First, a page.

wickedly


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wick·ed

 (wĭk′ĭd)
adj. wick·ed·er, wick·ed·est
1. Evil or immoral: "this wicked man Hitler, the repository and embodiment of many forms of soul-destroying hatred" (Winston S. Churchill).
2. Playfully malicious or mischievous: a wicked prank; a critic's wicked wit.
3. Severe and distressing: a wicked cough; a wicked gash; wicked driving conditions.
4. Highly offensive; obnoxious: a wicked stench.
5. Slang Strikingly good, effective, or skillful: a wicked curve ball; a wicked imitation.
adv. Slang
Used as an intensive: "a ... body suit, which she describes as wicked comfortable" (Nathan Cobb).

[Middle English, alteration of wicke, ultimately from Old English wicca, sorcerer; see witch.]

wick′ed·ly adv.
wick′ed·ness n.
ThesaurusAntonymsRelated WordsSynonymsLegend:
Adv.1.wickedly - in a wicked evil manner; "act wickedly"; "grin evilly"
Translations
بصورَةٍ شِرّيرَه أو مُؤْذِيَه
illgirnislega
zlobno
kötülükle

wickedly

[ˈwɪkɪdlɪ] ADV
1. (= evilly) [behave, destroy] → malvadamente, cruelmente
2. (= naughtily) [grin, laugh, suggest] → con picardía
a wickedly funny playuna obra para desternillarse de risa

wickedly

[ˈwɪkɪdli] adv
(= in an evil way) [act, treat] → d'une manière abjecte
(= mischievously) [grin, smile] → diaboliquement; [funny] → diaboliquement

wickedly

adv
(= with evil intentions)böse; (= immorally)schlecht, gottlos; (= dissolutely)lasterhaft
coldgemein; a wickedly accurate satireeine scharf treffende Satire
(= mischievously) smile, look, grinfrech
(inf) expensiveunverschämt

wickedly

[ˈwɪkɪdlɪ] adv (remark, smile, behave) → perfidamente, con cattiveria; (roguishly) → maliziosamente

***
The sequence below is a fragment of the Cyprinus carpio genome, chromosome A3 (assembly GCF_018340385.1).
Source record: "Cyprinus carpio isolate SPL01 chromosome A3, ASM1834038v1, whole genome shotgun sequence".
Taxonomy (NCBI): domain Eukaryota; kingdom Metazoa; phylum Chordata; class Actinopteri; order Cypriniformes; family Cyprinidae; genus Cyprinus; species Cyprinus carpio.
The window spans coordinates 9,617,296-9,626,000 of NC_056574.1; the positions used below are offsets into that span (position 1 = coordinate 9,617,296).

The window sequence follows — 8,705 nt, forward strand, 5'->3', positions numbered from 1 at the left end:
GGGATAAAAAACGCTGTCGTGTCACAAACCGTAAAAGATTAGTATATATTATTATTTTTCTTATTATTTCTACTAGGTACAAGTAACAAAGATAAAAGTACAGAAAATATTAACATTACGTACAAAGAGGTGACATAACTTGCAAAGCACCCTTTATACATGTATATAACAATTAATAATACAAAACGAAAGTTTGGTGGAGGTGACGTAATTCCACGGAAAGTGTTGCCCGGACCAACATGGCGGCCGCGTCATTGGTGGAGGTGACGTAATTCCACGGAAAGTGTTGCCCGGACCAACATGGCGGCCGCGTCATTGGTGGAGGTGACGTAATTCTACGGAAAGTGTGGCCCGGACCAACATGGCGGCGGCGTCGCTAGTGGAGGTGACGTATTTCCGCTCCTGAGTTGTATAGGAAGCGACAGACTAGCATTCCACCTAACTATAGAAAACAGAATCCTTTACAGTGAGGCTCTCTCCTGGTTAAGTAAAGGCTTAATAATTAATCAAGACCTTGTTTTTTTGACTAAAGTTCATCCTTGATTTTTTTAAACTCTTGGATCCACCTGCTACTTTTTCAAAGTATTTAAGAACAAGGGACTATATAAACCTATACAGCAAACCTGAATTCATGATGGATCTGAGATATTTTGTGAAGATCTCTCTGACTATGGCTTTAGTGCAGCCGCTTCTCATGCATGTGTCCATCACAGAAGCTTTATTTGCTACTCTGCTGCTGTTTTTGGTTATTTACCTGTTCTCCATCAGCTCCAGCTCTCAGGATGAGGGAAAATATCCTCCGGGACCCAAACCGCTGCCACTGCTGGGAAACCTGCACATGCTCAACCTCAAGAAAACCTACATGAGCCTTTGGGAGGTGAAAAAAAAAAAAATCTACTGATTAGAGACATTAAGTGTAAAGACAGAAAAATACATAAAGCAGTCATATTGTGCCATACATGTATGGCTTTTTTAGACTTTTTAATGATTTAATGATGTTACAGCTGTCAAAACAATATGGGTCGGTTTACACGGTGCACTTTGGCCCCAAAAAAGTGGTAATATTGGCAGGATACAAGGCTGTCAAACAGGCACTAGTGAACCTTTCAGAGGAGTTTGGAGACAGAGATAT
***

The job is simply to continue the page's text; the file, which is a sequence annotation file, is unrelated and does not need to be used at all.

wickedly expensive → terribilmente costoso
a wickedly humorous play → una commedia maliziosamente spiritosa

wicked

(ˈwikid) adjective
evil; sinful. He is a wicked man; That was a wicked thing to do.
ˈwickedly adverb
ˈwickedness noun
References in classic literature ?
Thereat the Angel of Compassion did most shamelessly and wickedly laugh.
The poison was alleged to have been wickedly and feloniously given by the prisoner to his wife Sara, on two occasions, in the form of arsenic, administered in tea, medicine, "or other article or articles of food or drink, to the prosecutor unknown.
Dirty, ill-looking, scowling men; dirty, slovenly, and wickedly ugly women; children to match, snarling, filthy little curs, with a ready beggar's whine on occasion.
He did not return the blow, or complain to the doctor; he only looked at me wickedly, and said: "I'll be even with you for that, some of these days.
Upon my word, sir," cries Sophia, "I must belie my heart wickedly if I did.
I could not picture a father treating a dying child as tyrannically and wickedly as I afterwards learned Heathcliff had treated him, to compel this apparent eagerness: his efforts redoubling the more imminently his avaricious and unfeeling plans were threatened with defeat by death.
So he merely threw himself into his glittering throne and tipped his crown over his ear and curled his feet up under him and glared wickedly at Blug.
He, who was sheer bladed steel in the imperious flashing of his will, could swashbuckle and bully like any over-seas roisterer, or wheedle as wickedly winningly as the first woman out of Eden or the last woman of that descent.
In a few minutes, and while all the party stood looking on, the King regained the use of his eyes, and the first thing he did was to glare wickedly upon the Scarecrow and exclaim:
Charles Darnay had yesterday pleaded Not Guilty to an indictment denouncing him (with infinite jingle and jangle) for that he was a false traitor to our serene, illustrious, excellent, and so forth, prince, our Lord the King, by reason of his having, on divers occasions, and by divers means and ways, assisted Lewis, the French King, in his wars against our said serene, illustrious, excellent, and so forth; that was to say, by coming and going, between the dominions of our said serene, illustrious, excellent, and so forth, and those of the said French Lewis, and wickedly, falsely, traitorously, and otherwise evil-adverbiously, revealing to the said French Lewis what forces our said serene, illustrious, excellent, and so forth, had in preparation to send to Canada and North America.
Why did you wickedly and viciously send the Rain of Stones to crack and break our houses?
And then I can tell whether that crooked wizard has fairly traded secrets, or whether he has fooled me as wickedly as I fooled him.